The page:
Arrowhead Scaling Control
Adobe Illustrator’s Stroke panel options were similar to those found in InDesign, but Illustrator has always offered more control over arrowhead scaling. Specifically, InDesign lacked the ability to do the following four things:
- Scale beginning and ending arrowheads independently
- Link the beginning and ending arrowheads so they could be kept in proportion as they are scaled
- Swap the start and end arrowheads
- Control how the arrowhead tips are placed in relation to the path ends
All these features are found in InDesign CC 2017 (Figure 10).
Now, both the beginning and ending arrowheads have an option to set the percentage of scaling, found underneath the appropriate Start/End menu of arrowhead choices in the Stroke panel. As in other places in the InDesign interface, a “link” icon can be turned on or off. This time, the link is called “Link start and end arrowhead scales.” When the link is clicked on, if you enter a new value for the start arrowhead, the end arrowhead scaling will change in proportion.
Arrowhead alignment options
In addition, there are two new Align options: arrowheads can be aligned so the arrowhead extends beyond the path end, or aligns just to the end of the path. This setting applies both to the beginning and ending arrowheads. In example 3 in Figure 10, I selected the former option (and selected the Direct Selection tool to show the path ends).
Conveniently, this feature is also found in three other areas of the InDesign interface:
- Object Styles Stroke & Corner Options
- Find Object Format Options in the Object tab of the Find/Change dialog box
- Eyedropper Options (double-click the Eyedropper tool); three new choices here are arrowhead tip alignment, scale factor for start arrowhead, and scale factor for end arrowhead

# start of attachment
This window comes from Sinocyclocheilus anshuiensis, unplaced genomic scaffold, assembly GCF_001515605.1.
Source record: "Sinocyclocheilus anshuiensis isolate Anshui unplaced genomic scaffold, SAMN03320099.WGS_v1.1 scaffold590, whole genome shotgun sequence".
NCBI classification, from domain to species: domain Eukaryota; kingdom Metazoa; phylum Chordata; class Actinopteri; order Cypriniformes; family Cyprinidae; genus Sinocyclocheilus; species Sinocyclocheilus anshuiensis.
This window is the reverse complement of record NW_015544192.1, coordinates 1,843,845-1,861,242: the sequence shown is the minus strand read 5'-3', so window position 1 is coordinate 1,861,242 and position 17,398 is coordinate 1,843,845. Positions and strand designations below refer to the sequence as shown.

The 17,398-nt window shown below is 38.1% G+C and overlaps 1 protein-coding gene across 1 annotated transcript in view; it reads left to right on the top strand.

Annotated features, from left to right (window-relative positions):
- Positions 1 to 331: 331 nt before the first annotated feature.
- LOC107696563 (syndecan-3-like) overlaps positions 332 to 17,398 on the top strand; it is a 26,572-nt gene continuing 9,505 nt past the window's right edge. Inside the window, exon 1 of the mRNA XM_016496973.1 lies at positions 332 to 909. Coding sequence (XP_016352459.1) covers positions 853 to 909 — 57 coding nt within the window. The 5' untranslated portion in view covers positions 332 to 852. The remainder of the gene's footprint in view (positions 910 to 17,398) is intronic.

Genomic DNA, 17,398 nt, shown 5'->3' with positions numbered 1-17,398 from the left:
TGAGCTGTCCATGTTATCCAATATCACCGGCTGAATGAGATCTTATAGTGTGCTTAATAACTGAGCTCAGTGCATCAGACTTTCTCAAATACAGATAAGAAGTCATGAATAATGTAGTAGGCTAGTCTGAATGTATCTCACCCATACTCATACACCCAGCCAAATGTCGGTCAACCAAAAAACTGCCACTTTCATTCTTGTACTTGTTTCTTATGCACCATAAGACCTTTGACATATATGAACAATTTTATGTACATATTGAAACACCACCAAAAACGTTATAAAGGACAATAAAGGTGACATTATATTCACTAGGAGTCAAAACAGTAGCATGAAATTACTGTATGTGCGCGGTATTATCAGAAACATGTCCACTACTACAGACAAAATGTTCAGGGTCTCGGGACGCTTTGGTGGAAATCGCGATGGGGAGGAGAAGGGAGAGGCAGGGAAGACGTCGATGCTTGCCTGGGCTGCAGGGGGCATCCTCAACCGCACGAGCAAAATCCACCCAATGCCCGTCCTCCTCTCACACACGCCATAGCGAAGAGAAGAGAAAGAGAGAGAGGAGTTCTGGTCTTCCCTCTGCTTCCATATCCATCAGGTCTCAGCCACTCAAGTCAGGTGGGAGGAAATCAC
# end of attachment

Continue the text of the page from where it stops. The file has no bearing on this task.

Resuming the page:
Reducing Eyestrain Redux
In the most recent release of InDesign CC 2015 (2015.4), various controls were increased in size and spaced farther apart. Making the controls larger worked well for users of HiDPI or Retina displays, but it caused havoc with others on older (and smaller) displays.
Because users can now see fewer controls on the Control panel, the Customize control (already available) has been made more discoverable. The control is now visible as a “gear” icon on the right end of the Control panel above the panel menu. Clicking it reveals the appropriate tool widget choices immediately, so less useful ones can be turned off.
Many users also complained that the height of window tabs (where the filename appears) had become too large. So there is a new preference: Preferences > Interface > Panels > Large Tabs, which can be turned off to make them smaller.
Hyperlink Performance Improvement
If a document has hyperlinks with destinations in other documents, InDesign must open those documents in the background to check them. Unfortunately, in long documents with many hyperlinks, this makes basic operations, like opening the Hyperlinks panel, scrolling through it, or editing hyperlinks, very slow.
The engineers have refined the algorithm for this process, and it has become much more efficient, giving a much improved performance over previous InDesign versions.
Opening InDesign CC 2017 Files in an Earlier Version
In the InDesign CC 2014.2 update (January 2014), a new feature made opening files from newer versions possible if you have a Creative Cloud subscription. If you are using the subscription version of CS6, or InDesign CC, CC 2014, or CC 2015 when you attempt to open an InDesign CC 2017 file, you’ll see a dialog box telling you that the file needs to be converted to your application version. It also warns that features in the newer version may be modified or omitted. All you have to do is click the Convert button, and the Creative Cloud will convert it.
InDesign CC 2017: Small Steps Forward
While this new release offers only incremental improvements, many of them are in response to long-standing feature requests. Try them out, and I think you’ll be pleased, especially if your documents include footnotes, hyperlinks, OpenType fonts, or arrows.